EAPs are structured in different ways. Some are created by an employer, while others are grouped and sold as a service package by a third party. For many employers, the cost can be surprisingly affordable for impactful services.

“Most of the EAPs that I am familiar with are anywhere between $2 and $4 per month as the investment that an employer makes,” Yountz says.

General Fringe Benefits

There are some newer vendors that package a bunch of smaller fringe benefits to offer. One such vendor, with which Yountz is familiar, is set up so that an employer can award employees “points.” The employee is then able to redeem those points for a number of everyday uses, like toward a streaming subscription, to help pay for food or grocery delivery, or a number of other things.

“With the points, we go online and select what we want,” Yountz says. “If I’m a Netflix person, I can use it to pay for my Netflix subscription. If I’m a foodie, I can pay for certain food boxes or a coffee-of-the-month club.”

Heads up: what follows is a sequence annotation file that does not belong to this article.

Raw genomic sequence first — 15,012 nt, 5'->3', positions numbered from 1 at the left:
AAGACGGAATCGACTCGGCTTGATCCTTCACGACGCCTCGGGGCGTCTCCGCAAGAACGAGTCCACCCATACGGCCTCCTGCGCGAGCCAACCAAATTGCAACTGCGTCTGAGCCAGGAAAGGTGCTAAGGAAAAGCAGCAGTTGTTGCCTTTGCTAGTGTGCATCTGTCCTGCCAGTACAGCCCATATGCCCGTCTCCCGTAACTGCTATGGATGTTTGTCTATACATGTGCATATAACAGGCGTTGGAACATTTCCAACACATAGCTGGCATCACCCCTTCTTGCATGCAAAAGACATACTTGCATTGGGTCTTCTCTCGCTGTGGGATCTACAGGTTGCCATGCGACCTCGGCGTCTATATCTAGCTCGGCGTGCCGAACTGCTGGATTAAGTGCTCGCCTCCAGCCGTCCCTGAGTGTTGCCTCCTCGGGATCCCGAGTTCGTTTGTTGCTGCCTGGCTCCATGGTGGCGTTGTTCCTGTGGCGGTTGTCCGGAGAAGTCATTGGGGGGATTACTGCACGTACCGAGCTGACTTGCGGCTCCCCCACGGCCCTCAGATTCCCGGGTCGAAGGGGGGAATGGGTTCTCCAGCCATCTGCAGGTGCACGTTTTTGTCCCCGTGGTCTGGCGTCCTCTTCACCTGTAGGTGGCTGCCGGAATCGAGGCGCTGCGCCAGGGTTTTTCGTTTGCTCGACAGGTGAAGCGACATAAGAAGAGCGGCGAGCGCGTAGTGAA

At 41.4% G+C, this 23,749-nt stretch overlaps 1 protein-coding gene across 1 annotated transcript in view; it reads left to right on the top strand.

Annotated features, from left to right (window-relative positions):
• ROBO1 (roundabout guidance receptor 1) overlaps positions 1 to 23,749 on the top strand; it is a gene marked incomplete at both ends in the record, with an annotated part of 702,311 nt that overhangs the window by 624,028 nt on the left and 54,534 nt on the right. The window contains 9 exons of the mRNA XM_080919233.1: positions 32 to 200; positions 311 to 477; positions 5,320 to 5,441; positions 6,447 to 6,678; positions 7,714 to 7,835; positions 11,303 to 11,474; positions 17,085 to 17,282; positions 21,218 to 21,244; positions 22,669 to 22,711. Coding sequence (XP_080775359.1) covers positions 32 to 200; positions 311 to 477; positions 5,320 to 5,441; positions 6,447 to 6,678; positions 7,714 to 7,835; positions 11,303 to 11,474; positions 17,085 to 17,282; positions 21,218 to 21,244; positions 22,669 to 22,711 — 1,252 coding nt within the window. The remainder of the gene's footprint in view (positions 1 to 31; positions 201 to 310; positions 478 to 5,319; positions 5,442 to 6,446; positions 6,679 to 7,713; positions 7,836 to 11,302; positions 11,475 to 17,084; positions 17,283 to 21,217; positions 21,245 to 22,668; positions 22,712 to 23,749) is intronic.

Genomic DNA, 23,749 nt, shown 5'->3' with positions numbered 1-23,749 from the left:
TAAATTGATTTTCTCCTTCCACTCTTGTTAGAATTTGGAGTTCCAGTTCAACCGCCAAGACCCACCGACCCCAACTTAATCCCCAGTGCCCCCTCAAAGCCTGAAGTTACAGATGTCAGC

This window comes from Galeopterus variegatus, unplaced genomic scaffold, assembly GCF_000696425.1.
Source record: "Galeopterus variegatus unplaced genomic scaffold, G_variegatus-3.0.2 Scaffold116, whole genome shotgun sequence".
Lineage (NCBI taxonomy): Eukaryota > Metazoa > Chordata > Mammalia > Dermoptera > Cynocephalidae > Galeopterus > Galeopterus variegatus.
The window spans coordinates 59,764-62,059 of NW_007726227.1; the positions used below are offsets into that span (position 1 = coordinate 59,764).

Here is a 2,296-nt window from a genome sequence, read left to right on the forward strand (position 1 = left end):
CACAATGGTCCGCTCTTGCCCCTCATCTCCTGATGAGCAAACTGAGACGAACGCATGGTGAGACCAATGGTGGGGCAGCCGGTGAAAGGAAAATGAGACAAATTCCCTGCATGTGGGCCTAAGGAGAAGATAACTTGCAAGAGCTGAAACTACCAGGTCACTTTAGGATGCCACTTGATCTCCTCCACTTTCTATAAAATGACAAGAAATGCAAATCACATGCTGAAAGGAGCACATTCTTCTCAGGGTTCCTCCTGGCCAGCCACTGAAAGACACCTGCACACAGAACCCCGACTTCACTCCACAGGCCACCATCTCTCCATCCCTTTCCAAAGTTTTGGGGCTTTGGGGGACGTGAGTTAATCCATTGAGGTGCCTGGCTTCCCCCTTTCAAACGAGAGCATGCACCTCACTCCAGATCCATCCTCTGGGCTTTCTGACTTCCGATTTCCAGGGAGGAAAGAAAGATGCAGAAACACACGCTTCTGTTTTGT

Not Sure Where To Start? Ask!

Yountz recalls a company that said it was spending to provide a whole bunch of benefits but had a low participation rate. It took some time before the company realized that the benefits weren’t applicable to the age bracket of the employees.

Companies provide benefits so that their employees can get use of them. Yountz suggests a quick survey to find out what matters most to your people.

“Give the employees a voice,” she says. “If you haven't done it before, then kick it off by looking at some benefits options, saying, ‘We want to know what’s important to you.’”

Different benefits might be beneficial to different age brackets, people who live in different areas, or even employees at different times of the year. Much like the nature of part-time employment, business owners can be nimble with their benefit choices to adapt to changing times. For example, if someone in your small business recently adopted a boisterous dog, maybe a dog-sitting stipend is the benefit for your operation. Employees will notice the effort.

“There are a lot of different things you can do to increase retention,” Yountz says.

View the full article here